I had been running on the KYB / ST Spring combo since '08, and the last 4 years were on a blown rear shock. I rarely drive the car given my job, but when I did, it was painfully obvious that the coiovers were a must. The car was COMPLETELY transformed. It doesn't feel like a boat anymore, and it handles better than I ever thought it could. The soft setting is super compliant, so much so that I actually prefer setting 20-21 on all four corners.

1 Fortune Auto Box.jpg 2 Coils Unboxed.jpg 3 Fronts Installed.jpg 4 Rears Installed.jpg 5 Fortune Auto 500 Series Ride Height.jpg
 
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XofXtimeX

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After we got the car sitting properly, it was time to ditch the NA MKIV wheels. These served me pretty well over the course of the last 11 years, as long as I was careful about going full lock. I did not run spacers, like a fool. I have a few marks on those wheels, as well as my control arms to pay for that omission.

Like many folks, I searched and searched, then searched some more for the right set of wheels. After the better part of a year went by, I settled on the Enkie RFP01s. They weren't exactly what I wanted, but they were lightweight and would suit the car better than the NA MKIV wheels.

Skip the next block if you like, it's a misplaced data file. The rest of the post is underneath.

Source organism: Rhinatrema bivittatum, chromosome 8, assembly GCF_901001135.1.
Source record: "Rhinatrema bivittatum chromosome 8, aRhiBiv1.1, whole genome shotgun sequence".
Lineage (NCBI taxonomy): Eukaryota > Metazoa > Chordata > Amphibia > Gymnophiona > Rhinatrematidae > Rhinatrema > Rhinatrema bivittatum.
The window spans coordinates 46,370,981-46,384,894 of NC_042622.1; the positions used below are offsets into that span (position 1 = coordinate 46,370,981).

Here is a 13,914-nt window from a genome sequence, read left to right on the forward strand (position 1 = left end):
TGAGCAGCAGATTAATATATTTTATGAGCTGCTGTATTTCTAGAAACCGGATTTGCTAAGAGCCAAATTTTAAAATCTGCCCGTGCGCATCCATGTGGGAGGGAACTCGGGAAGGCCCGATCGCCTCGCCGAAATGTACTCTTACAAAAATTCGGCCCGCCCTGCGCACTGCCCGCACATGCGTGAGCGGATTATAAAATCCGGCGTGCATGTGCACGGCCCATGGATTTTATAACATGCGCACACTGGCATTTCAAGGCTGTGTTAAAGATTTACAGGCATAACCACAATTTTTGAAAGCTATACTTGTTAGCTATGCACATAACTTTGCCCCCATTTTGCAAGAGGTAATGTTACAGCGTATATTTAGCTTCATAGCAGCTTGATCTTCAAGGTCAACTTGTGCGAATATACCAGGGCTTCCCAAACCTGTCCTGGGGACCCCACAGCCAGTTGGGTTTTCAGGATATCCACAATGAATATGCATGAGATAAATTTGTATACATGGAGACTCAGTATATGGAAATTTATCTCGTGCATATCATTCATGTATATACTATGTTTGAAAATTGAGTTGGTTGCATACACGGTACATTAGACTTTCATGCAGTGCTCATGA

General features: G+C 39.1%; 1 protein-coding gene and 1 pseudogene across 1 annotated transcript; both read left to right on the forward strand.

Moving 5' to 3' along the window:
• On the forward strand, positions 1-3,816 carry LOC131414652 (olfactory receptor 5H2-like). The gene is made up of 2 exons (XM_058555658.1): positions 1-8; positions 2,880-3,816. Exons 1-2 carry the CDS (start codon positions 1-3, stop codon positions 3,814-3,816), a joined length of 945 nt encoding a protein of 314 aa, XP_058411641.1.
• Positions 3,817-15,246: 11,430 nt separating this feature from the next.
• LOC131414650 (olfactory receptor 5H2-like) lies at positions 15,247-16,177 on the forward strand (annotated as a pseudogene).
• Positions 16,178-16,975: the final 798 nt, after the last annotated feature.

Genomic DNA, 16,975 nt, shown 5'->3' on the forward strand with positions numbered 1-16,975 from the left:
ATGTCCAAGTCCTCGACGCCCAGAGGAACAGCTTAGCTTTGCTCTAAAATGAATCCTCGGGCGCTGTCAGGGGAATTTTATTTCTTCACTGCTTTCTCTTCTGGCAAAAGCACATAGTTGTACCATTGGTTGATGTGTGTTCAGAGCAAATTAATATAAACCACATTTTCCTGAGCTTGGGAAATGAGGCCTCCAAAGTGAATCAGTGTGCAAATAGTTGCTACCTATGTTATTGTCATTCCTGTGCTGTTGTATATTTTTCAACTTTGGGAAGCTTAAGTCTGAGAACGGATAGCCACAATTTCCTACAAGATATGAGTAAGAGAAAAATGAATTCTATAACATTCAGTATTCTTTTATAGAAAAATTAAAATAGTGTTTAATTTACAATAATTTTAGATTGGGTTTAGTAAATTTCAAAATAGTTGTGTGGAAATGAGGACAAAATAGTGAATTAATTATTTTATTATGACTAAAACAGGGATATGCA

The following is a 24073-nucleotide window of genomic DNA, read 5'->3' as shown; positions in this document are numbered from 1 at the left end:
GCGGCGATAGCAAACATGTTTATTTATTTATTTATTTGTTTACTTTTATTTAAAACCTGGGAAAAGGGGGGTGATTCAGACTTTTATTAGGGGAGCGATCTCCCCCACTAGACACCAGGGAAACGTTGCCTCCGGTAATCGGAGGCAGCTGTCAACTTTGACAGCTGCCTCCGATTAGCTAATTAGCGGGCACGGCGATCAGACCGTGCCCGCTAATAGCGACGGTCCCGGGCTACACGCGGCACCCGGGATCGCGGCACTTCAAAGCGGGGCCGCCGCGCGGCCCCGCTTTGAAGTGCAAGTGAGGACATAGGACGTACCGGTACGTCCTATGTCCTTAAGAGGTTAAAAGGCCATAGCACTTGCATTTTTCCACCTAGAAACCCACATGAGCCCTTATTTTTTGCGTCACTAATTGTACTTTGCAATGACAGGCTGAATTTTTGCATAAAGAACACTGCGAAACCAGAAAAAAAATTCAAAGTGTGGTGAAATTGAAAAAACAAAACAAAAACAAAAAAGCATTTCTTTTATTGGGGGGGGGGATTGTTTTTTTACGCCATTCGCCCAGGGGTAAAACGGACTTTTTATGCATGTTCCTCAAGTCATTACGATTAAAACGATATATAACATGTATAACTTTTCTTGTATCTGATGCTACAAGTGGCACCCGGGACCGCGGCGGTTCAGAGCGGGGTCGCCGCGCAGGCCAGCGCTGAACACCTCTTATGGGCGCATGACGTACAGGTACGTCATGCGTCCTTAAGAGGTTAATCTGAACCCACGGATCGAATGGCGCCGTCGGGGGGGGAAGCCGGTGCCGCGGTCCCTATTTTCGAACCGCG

But then... I was bored one day and looked on Rays website and discovered the Gram Light series wheels, and fell absolutely head over heels for the 57CRs in Gun Blue II. I couldn't take my eyes off of them. I began looking at the cost and weighing against the RPF01s. I knew the Enkies would be a temporary wheel. The 57CRs, however, felt like wheels I could see on the car forever. With that in mind, I decided to spend a bit more, and get the wheels I felt belonged on the car. After many, many conversations with Rodel, Doug, Andy, and my best man Jason, I decided to go with 18x8.5 ET37 up front and 18x9.5 ET38 in the rear